Baucus Readies Reform Move, With Or Without Republicans
Sen. Max Baucus is readying his Senate Finance Committee to move a health care reform bill to the full Senate, with or without the support of Republicans negotiating their position.
CongressDaily: "Senate Finance Chairman Max Baucus is moving forward with a chairman's mark of healthcare overhaul legislation next week regardless of whether Republican support exists for the measure. 'I very much hope and expect Republicans to be on board. I don't know how many, but if there are not any, I'm going to move forward in any event,' Baucus said after a meeting today with Finance Democrats."
"Senate Finance Health Subcommittee Chairman John (Jay) Rockefeller, D-W.Va., was not pleased with Baucus' proposal, in particular the co-op provision. 'The co-op has never been presented with any possibility of its working,' said Rockefeller, a champion of the public option. Baucus also indicated a 'trigger' proposal, which would permit the public option to kick in only if private insurers do not provide affordable insurance, is not an alternative" (Edney, 9/9).
The New York Times: "Mr. Baucus said his panel would take up the bill even if the three Republicans who have been negotiating with him for months refuse to sign on. The three Republicans are Olympia J. Snowe of Maine, Charles E. Grassley of Iowa, and Michael B. Enzi of Wyoming. Perhaps the biggest is serious disagreement among his group of six negotiators over how to expand Medicaid, the government insurance program for low-income Americans, and especially over how much states would have to pay in additional costs."
Snowe has raised questions about whether states that currently cover some childless adults in their Medicaid programs will be penalized under the overhaul proposal.
"The federal government would step in to help states with the added costs," the Times reports, "but it is clear that states that currently do not cover such adults at all would get more help" (Herszenhorn, 9/9).
The Hill: "His bill will not include a government-run insurance option to compete with the private sector because 'a public option cannot pass the Senate,' Baucus said. The public option is a core provision for Speaker Nancy Pelosi (D-Calif.) and liberal members, and was approved by three House panels and the Senate Health, Education, Labor and Pensions (HELP) Committee. The Gang of Six will meet again Thursday, a sign that it may not want to give up just yet. (North Dakota Sen. Kent) Conrad said Baucus's bill would be fully scored by the Congressional Budget Office and the Joint Committee on Taxation when it is released next week" (Young, 9/9).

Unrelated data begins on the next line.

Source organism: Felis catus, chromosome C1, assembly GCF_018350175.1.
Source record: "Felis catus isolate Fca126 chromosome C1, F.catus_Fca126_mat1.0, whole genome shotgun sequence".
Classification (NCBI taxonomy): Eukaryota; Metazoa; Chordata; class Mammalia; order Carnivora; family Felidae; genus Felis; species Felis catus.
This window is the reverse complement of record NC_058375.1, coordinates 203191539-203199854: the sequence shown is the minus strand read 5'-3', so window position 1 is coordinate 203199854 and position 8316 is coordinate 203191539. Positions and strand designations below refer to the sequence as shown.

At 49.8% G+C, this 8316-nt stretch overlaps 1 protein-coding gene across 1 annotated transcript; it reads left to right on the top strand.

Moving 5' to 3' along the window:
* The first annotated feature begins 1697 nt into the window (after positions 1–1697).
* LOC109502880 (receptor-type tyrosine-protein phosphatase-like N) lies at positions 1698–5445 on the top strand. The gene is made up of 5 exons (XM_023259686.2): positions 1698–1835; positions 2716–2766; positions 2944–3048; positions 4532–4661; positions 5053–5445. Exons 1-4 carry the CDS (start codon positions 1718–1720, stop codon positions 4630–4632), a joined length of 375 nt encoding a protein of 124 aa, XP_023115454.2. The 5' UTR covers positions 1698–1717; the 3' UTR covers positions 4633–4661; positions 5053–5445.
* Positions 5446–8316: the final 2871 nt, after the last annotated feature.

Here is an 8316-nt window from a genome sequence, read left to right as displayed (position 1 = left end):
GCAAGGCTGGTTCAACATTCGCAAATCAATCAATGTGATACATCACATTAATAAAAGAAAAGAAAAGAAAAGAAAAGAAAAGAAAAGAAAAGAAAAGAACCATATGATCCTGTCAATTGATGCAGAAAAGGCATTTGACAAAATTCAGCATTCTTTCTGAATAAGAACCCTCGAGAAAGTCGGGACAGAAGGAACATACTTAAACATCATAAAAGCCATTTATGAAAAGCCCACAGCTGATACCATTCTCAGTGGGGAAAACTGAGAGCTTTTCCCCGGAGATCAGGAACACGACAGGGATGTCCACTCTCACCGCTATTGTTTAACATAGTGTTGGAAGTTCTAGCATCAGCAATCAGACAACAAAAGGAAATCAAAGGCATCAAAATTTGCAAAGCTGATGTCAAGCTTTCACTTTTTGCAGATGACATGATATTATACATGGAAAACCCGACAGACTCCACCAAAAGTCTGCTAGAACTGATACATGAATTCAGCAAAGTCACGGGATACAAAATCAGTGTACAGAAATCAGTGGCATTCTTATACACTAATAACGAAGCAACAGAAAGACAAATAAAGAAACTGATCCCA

CQ Politics: "Baucus said he still hoped to win some GOP support. 'I very much hope and expect there will be some Republicans when I issue the mark,' he said" (9/9).
Roll Call reports that many believe Snowe will be the last Republican standing with Baucus. "The other two GOP negotiators - Finance ranking member Chuck Grassley (Iowa) and Sen. Mike Enzi (Wyo.) - continue to bristle at what they feel is an accelerated timeline for reaching a deal, sources said. The duo told their Republican colleagues at the party's weekly policy lunch that they feel Baucus is being railroaded by Democratic leadership into producing a bill. At a press conference, Senate Minority Leader Mitch McConnell (R-Ky.) said Republicans wanted to tackle health care issues piecemeal, not comprehensively. Democrats on the Finance Committee were also uneasy with the direction of Baucus' bill, but pleased that the chairman was finally moving forward with a markup where they could at least try to put their own stamp on the bill" (Pierce and Drucker, 9/10).
ABC News: "'This is a starting point. This is far far from an end point,' said Sen. Ron Wyden, D-Oregon, after the meeting. Other Democrats on the committee said they are concerned about cuts in supplemental Medicare Advantage programs foreseen in the plan to pay for expanded coverage. ...
"'The long and the short of it is that anything that cuts senior citizens benefits substantially is not gonna fly,' said Sen. Bill Nelson of Florida, although he said he is hopeful an agreement can be reached" (Wolf, 9/9).